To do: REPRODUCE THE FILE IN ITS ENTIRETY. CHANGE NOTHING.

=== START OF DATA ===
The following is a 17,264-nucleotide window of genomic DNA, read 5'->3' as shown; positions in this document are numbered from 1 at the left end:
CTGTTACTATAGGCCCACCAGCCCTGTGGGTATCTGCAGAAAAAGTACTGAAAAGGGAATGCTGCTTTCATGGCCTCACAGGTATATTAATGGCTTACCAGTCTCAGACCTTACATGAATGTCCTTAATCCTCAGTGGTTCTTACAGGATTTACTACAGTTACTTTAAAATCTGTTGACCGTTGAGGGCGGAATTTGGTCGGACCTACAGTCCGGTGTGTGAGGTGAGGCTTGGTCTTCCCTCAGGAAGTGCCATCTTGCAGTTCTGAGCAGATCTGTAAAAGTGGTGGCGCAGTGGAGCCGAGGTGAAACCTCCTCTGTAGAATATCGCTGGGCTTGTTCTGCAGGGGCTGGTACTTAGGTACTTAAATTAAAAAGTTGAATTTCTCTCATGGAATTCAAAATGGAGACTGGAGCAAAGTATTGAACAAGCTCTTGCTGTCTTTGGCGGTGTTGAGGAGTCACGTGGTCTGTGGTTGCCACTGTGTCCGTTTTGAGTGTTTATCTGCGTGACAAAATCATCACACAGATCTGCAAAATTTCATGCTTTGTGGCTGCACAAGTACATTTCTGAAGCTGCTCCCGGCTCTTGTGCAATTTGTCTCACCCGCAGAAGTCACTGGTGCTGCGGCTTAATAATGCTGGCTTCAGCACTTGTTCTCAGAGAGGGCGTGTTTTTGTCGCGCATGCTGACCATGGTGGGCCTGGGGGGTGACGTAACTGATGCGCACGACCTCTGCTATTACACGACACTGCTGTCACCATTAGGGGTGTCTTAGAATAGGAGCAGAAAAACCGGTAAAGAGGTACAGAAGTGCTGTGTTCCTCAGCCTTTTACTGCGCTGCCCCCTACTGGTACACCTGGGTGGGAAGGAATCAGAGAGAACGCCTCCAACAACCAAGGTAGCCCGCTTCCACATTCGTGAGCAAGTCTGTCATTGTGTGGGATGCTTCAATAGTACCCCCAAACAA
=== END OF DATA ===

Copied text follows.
The following is a 17,264-nucleotide window of genomic DNA, read 5'->3' as shown; positions in this document are numbered from 1 at the left end:
CTGTTACTATAGGCCCACCAGCCCTGTGGGTATCTGCAGAAAAAGTACTGAAAAGGGAATGCTGCTTTCATGGCCTCACAGGTATATTAATGGCTTACCAGTCTCAGACCTTACATGAATGTCCTTAATCCTCAGTGGTTCTTACAGGATTTACTACAGTTACTTTAAAATCTGTTGACCGTTGAGGGCGGAATTTGGTCGGACCTACAGTCCGGTGTGTGAGGTGAGGCTTGGTCTTCCCTCAGGAAGTGCCATCTTGCAGTTCTGAGCAGATCTGTAAAAGTGGTGGCGCAGTGGAGCCGAGGTGAAACCTCCTCTGTAGAATATCGCTGGGCTTGTTCTGCAGGGGCTGGTACTTAGGTACTTAAATTAAAAAGTTGAATTTCTCTCATGGAATTCAAAATGGAGACTGGAGCAAAGTATTGAACAAGCTCTTGCTGTCTTTGGCGGTGTTGAGGAGTCACGTGGTCTGTGGTTGCCACTGTGTCCGTTTTGAGTGTTTATCTGCGTGACAAAATCATCACACAGATCTGCAAAATTTCATGCTTTGTGGCTGCACAAGTACATTTCTGAAGCTGCTCCCGGCTCTTGTGCAATTTGTCTCACCCGCAGAAGTCACTGGTGCTGCGGCTTAATAATGCTGGCTTCAGCACTTGTTCTCAGAGAGGGCGTGTTTTTGTCGCGCATGCTGACCATGGTGGGCCTGGGGGGTGACGTAACTGATGCGCACGACCTCTGCTATTACACGACACTGCTGTCACCATTAGGGGTGTCTTAGAATAGGAGCAGAAAAACCGGTAAAGAGGTACAGAAGTGCTGTGTTCCTCAGCCTTTTACTGCGCTGCCCCCTACTGGTACACCTGGGTGGGAAGGAATCAGAGAGAACGCCTCCAACAACCAAGGTAGCCCGCTTCCACATTCGTGAGCAAGTCTGTCATTGTGTGGGATGCTTCAATAGTACCCCCAAACAA